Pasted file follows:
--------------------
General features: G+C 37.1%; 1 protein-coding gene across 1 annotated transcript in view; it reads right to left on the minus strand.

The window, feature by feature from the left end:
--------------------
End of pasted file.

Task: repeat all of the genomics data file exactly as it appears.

General features: G+C 37.1%; 1 protein-coding gene across 1 annotated transcript in view; it reads right to left on the minus strand.

The window, feature by feature from the left end: